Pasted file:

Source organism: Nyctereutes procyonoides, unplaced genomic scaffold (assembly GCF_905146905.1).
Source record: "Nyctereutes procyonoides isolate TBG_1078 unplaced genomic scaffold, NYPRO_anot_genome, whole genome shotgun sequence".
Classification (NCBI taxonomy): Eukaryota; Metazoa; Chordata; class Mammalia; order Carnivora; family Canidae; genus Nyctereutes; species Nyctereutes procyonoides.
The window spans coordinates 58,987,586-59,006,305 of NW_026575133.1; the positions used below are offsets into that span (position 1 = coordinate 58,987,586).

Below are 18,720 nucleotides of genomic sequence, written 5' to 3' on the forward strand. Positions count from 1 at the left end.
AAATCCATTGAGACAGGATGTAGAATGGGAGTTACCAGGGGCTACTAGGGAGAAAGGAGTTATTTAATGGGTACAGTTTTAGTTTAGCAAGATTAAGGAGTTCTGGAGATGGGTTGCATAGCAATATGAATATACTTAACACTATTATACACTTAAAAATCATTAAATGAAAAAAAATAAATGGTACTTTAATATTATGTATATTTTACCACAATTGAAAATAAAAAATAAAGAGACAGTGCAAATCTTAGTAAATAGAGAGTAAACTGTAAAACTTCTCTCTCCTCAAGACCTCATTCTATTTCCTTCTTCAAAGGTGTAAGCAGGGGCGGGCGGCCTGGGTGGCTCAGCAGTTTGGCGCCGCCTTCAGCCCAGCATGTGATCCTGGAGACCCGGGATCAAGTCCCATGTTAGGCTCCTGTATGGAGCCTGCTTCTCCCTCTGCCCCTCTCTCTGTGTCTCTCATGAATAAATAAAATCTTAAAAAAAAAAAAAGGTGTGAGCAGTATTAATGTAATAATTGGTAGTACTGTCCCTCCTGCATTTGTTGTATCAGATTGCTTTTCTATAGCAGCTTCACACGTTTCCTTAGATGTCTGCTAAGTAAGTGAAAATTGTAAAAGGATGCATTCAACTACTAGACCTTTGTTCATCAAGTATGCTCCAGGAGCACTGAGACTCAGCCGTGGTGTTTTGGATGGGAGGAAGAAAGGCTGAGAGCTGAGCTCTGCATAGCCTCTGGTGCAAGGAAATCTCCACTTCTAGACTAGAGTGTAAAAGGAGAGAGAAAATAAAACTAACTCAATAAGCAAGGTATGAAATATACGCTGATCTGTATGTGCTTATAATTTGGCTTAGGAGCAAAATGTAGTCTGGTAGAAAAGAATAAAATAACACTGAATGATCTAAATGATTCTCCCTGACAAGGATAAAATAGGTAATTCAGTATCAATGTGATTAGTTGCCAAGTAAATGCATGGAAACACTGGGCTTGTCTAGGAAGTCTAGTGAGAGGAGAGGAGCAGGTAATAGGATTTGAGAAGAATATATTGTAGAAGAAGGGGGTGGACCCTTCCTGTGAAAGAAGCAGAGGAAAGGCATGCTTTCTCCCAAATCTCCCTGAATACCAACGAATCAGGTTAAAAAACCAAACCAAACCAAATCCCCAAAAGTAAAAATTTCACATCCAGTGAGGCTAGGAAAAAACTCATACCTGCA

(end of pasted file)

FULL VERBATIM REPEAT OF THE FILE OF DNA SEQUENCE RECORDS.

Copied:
Source organism: Nyctereutes procyonoides, unplaced genomic scaffold (assembly GCF_905146905.1).
Source record: "Nyctereutes procyonoides isolate TBG_1078 unplaced genomic scaffold, NYPRO_anot_genome, whole genome shotgun sequence".
Classification (NCBI taxonomy): Eukaryota; Metazoa; Chordata; class Mammalia; order Carnivora; family Canidae; genus Nyctereutes; species Nyctereutes procyonoides.
The window spans coordinates 58,987,586-59,006,305 of NW_026575133.1; the positions used below are offsets into that span (position 1 = coordinate 58,987,586).

Below are 18,720 nucleotides of genomic sequence, written 5' to 3' on the forward strand. Positions count from 1 at the left end.
AAATCCATTGAGACAGGATGTAGAATGGGAGTTACCAGGGGCTACTAGGGAGAAAGGAGTTATTTAATGGGTACAGTTTTAGTTTAGCAAGATTAAGGAGTTCTGGAGATGGGTTGCATAGCAATATGAATATACTTAACACTATTATACACTTAAAAATCATTAAATGAAAAAAAATAAATGGTACTTTAATATTATGTATATTTTACCACAATTGAAAATAAAAAATAAAGAGACAGTGCAAATCTTAGTAAATAGAGAGTAAACTGTAAAACTTCTCTCTCCTCAAGACCTCATTCTATTTCCTTCTTCAAAGGTGTAAGCAGGGGCGGGCGGCCTGGGTGGCTCAGCAGTTTGGCGCCGCCTTCAGCCCAGCATGTGATCCTGGAGACCCGGGATCAAGTCCCATGTTAGGCTCCTGTATGGAGCCTGCTTCTCCCTCTGCCCCTCTCTCTGTGTCTCTCATGAATAAATAAAATCTTAAAAAAAAAAAAAGGTGTGAGCAGTATTAATGTAATAATTGGTAGTACTGTCCCTCCTGCATTTGTTGTATCAGATTGCTTTTCTATAGCAGCTTCACACGTTTCCTTAGATGTCTGCTAAGTAAGTGAAAATTGTAAAAGGATGCATTCAACTACTAGACCTTTGTTCATCAAGTATGCTCCAGGAGCACTGAGACTCAGCCGTGGTGTTTTGGATGGGAGGAAGAAAGGCTGAGAGCTGAGCTCTGCATAGCCTCTGGTGCAAGGAAATCTCCACTTCTAGACTAGAGTGTAAAAGGAGAGAGAAAATAAAACTAACTCAATAAGCAAGGTATGAAATATACGCTGATCTGTATGTGCTTATAATTTGGCTTAGGAGCAAAATGTAGTCTGGTAGAAAAGAATAAAATAACACTGAATGATCTAAATGATTCTCCCTGACAAGGATAAAATAGGTAATTCAGTATCAATGTGATTAGTTGCCAAGTAAATGCATGGAAACACTGGGCTTGTCTAGGAAGTCTAGTGAGAGGAGAGGAGCAGGTAATAGGATTTGAGAAGAATATATTGTAGAAGAAGGGGGTGGACCCTTCCTGTGAAAGAAGCAGAGGAAAGGCATGCTTTCTCCCAAATCTCCCTGAATACCAACGAATCAGGTTAAAAAACCAAACCAAACCAAATCCCCAAAAGTAAAAATTTCACATCCAGTGAGGCTAGGAAAAAACTCATACCTGCA